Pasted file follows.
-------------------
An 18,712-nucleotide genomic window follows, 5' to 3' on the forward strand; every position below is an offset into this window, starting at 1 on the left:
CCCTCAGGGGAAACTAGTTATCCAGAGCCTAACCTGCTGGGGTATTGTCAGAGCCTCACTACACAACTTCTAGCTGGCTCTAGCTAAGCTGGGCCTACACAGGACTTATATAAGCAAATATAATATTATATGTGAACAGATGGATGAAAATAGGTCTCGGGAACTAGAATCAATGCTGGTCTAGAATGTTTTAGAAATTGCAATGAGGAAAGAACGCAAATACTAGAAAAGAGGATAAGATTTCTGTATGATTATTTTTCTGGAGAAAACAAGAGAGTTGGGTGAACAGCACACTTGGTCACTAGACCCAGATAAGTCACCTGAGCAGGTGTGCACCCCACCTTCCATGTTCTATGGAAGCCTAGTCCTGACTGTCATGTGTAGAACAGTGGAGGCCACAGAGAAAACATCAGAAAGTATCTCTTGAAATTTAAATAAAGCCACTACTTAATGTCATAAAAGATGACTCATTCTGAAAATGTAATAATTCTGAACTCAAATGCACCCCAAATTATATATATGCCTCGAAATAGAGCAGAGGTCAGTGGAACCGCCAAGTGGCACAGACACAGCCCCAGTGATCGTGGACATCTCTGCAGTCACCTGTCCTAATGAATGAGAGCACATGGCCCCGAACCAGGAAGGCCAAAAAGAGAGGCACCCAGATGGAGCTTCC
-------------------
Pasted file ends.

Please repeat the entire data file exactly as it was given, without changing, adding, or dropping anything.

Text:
An 18,712-nucleotide genomic window follows, 5' to 3' on the forward strand; every position below is an offset into this window, starting at 1 on the left:
CCCTCAGGGGAAACTAGTTATCCAGAGCCTAACCTGCTGGGGTATTGTCAGAGCCTCACTACACAACTTCTAGCTGGCTCTAGCTAAGCTGGGCCTACACAGGACTTATATAAGCAAATATAATATTATATGTGAACAGATGGATGAAAATAGGTCTCGGGAACTAGAATCAATGCTGGTCTAGAATGTTTTAGAAATTGCAATGAGGAAAGAACGCAAATACTAGAAAAGAGGATAAGATTTCTGTATGATTATTTTTCTGGAGAAAACAAGAGAGTTGGGTGAACAGCACACTTGGTCACTAGACCCAGATAAGTCACCTGAGCAGGTGTGCACCCCACCTTCCATGTTCTATGGAAGCCTAGTCCTGACTGTCATGTGTAGAACAGTGGAGGCCACAGAGAAAACATCAGAAAGTATCTCTTGAAATTTAAATAAAGCCACTACTTAATGTCATAAAAGATGACTCATTCTGAAAATGTAATAATTCTGAACTCAAATGCACCCCAAATTATATATATGCCTCGAAATAGAGCAGAGGTCAGTGGAACCGCCAAGTGGCACAGACACAGCCCCAGTGATCGTGGACATCTCTGCAGTCACCTGTCCTAATGAATGAGAGCACATGGCCCCGAACCAGGAAGGCCAAAAAGAGAGGCACCCAGATGGAGCTTCC